Verse > Anthologies > Henry Wadsworth Longfellow, ed. > Poems of Places > Greece
Henry Wadsworth Longfellow, ed.  Poems of Places: An Anthology in 31 Volumes.
Greece and Turkey in Europe: Vol. XIX.  1876–79.
Greece: Calydon
The Boar-Hunt
Algernon Charles Swinburne (1837–1909)
(From Atalanta in Calydon)

THESE having halted bade blow horns, and rode
Through woods and waste lands cleft by stormy streams,
Past yew-trees and the heavy hair of pines,
And where the dew is thickest under oaks,
This way and that; but questing up and down        5
They saw no trail nor scented; and one said,
Plexippus, Help, or help not, Artemis,
And we will flay thy boarskin with male hands;
But, saying, he ceased and said not that he would,
Seeing where the green ooze of a sun-struck marsh        10
Shook with a thousand reeds untunable,
And in their moist and multitudinous flower
Slept no soft sleep, with violent visions fed,
The blind bulk of the immeasurable beast.
And, seeing, he shuddered with sharp lust of praise        15
Through all his limbs, and launched a double dart,
And missed; for much desire divided him,
Too hot of spirit and feebler than his will,
That his hand failed, though fervent; and the shaft,
Sundering the rushes, in a tamarisk stem        20
Shook, and stuck fast; then all abode save one,
The Arcadian Atalanta; from her side
Sprang her hounds, laboring at the leash, and slipped,
And plashed ear-deep with plunging feet; but she,
Saying, Speed it as I send it for thy sake,        25
Goddess, drew bow and loosed; the sudden string
Rang, and sprang inward, and the waterish air
Hissed, and the moist plumes of the songless reeds
Moved as a wave which the wind moves no more.
But the boar heaved half out of ooze and slime        30
His tense flank trembling round the barbéd wound,
Hateful; and fiery with invasive eyes
And bristling with intolerable hair
Plunged, and the hounds clung, and green flowers and white
Reddened and broke all round them where they came.        35
And charging with sheer tusk he drove, and smote
Hyleus; and sharp death caught his sudden soul,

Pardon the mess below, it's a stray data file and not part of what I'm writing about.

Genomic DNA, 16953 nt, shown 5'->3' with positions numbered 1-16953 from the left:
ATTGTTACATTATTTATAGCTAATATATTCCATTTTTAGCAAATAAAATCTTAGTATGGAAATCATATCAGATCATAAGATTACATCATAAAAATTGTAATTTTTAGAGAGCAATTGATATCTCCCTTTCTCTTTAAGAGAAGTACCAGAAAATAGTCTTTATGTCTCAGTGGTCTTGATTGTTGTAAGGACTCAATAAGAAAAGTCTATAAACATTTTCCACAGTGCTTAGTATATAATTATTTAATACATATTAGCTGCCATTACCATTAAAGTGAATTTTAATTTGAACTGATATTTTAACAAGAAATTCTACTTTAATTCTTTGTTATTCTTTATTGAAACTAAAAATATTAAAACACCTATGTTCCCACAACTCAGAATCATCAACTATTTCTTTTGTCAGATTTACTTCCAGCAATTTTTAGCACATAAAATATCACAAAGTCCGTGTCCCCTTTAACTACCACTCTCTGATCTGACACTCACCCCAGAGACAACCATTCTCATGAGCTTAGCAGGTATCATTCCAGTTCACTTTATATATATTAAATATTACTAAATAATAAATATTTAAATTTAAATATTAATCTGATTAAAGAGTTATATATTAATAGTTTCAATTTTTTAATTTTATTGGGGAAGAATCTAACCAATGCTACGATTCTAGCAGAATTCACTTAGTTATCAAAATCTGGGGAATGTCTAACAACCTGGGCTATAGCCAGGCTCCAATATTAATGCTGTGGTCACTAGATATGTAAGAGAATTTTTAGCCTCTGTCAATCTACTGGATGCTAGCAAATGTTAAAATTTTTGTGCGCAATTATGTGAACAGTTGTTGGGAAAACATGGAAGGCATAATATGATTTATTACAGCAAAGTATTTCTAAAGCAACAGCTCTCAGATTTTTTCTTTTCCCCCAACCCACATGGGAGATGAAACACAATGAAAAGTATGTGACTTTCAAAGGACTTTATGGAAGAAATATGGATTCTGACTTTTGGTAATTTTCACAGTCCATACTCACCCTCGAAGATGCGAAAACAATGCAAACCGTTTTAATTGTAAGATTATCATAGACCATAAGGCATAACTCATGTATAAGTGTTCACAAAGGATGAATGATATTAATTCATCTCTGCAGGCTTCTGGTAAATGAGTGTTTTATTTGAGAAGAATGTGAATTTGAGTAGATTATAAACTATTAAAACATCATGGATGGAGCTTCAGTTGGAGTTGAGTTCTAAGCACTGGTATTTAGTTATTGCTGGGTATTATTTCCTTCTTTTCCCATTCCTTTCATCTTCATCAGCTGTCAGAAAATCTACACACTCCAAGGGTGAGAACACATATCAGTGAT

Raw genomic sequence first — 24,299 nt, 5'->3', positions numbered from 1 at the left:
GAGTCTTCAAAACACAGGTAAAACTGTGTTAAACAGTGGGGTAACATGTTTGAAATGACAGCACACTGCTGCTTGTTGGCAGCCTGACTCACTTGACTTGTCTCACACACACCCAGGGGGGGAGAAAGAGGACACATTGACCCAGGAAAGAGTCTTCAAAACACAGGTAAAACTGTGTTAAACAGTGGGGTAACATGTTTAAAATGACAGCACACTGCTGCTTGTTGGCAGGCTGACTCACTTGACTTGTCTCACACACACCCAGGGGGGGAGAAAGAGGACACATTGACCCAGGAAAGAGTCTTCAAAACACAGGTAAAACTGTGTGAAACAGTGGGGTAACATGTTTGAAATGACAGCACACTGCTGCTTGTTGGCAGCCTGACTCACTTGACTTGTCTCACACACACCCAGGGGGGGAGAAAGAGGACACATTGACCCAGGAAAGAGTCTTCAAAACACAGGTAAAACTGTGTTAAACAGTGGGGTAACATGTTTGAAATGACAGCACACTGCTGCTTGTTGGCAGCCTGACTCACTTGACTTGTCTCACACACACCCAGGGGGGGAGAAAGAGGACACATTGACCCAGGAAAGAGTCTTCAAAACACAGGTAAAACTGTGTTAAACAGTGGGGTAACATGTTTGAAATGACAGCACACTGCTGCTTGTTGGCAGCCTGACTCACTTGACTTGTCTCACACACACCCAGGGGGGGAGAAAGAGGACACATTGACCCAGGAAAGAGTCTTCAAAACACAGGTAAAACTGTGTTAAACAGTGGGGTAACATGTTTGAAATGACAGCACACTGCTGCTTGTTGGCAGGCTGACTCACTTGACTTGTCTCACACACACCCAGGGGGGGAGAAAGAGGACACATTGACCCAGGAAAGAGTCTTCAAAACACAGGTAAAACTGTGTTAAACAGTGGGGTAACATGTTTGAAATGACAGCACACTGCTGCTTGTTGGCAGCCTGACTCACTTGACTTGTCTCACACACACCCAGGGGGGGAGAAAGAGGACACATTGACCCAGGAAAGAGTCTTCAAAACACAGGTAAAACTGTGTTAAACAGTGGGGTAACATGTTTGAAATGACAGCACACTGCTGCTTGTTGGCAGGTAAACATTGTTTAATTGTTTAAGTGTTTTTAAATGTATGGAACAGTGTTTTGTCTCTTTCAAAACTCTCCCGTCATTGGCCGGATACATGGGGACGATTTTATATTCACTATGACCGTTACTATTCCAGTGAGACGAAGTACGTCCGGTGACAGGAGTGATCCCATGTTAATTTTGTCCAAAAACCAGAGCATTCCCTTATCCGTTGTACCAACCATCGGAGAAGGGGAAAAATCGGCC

And violent sleep shed night upon his eyes.
Then Peleus, with strong strain of hand and heart,
Shot; but the sidelong arrow slid, and slew        40
His comrade born and loving countryman,
Under the left arm smitten, as he no less
Poised a like arrow; and bright blood break afoam,
And falling, and weighed back by clamorous arms,
Sharp rang the dead limbs of Eurytion.        45
Then one shot happier, the Cadmean seer,
Amphiaraus; for his sacred shaft
Pierced the red circlet of one ravening eye
Beneath the brute brows of the sanguine boar,
Now bloodier from one slain; but he so galled        50
Sprang straight, and rearing cried no lesser cry
Than thunder and the roar of wintering streams
That mix their own foam with the yellower sea;
And as a tower that falls by fire in fight
With ruin of walls and all its archery,        55
And breaks the iron flower of war beneath,
Crushing charred limbs and molten arms of men;
So through crushed branches and the reddening brake
Clamored and crashed the fervor of his feet,
And trampled, springing sideways from the tusk,        60
Too tardy a moving mould of heavy strength,
Ancæus; and as flakes of weak-winged snow
Break, all the hard thews of his heaving limbs
Broke, and rent flesh fell every way, and blood
Flew, and fierce fragments of no more a man.        65
Then all the heroes drew sharp breath, and gazed,
And smote not; but Meleager, but thy son,
Right in the wild way of the coming curse
Rock-rooted, fair with fierce and fastened lips,
Clear eyes, and springing muscle and shortening limb,—        70
With chin aslant indrawn to a tightening throat,
Grave, and with gathered sinews, like a god,—
Aimed on the left side his well-handled spear
Grasped where the ash was knottiest hewn, and smote,
And with no missile wound, the monstrous boar        75
Right in the hairiest hollow of his hide
Under the last rib, sheer through bulk and bone,
Deep in; and deeply smitten, and to death,
The heavy horror with his hanging shafts
Leapt, and fell furiously, and from raging lips        80
Foamed out the latest wrath of all his life.

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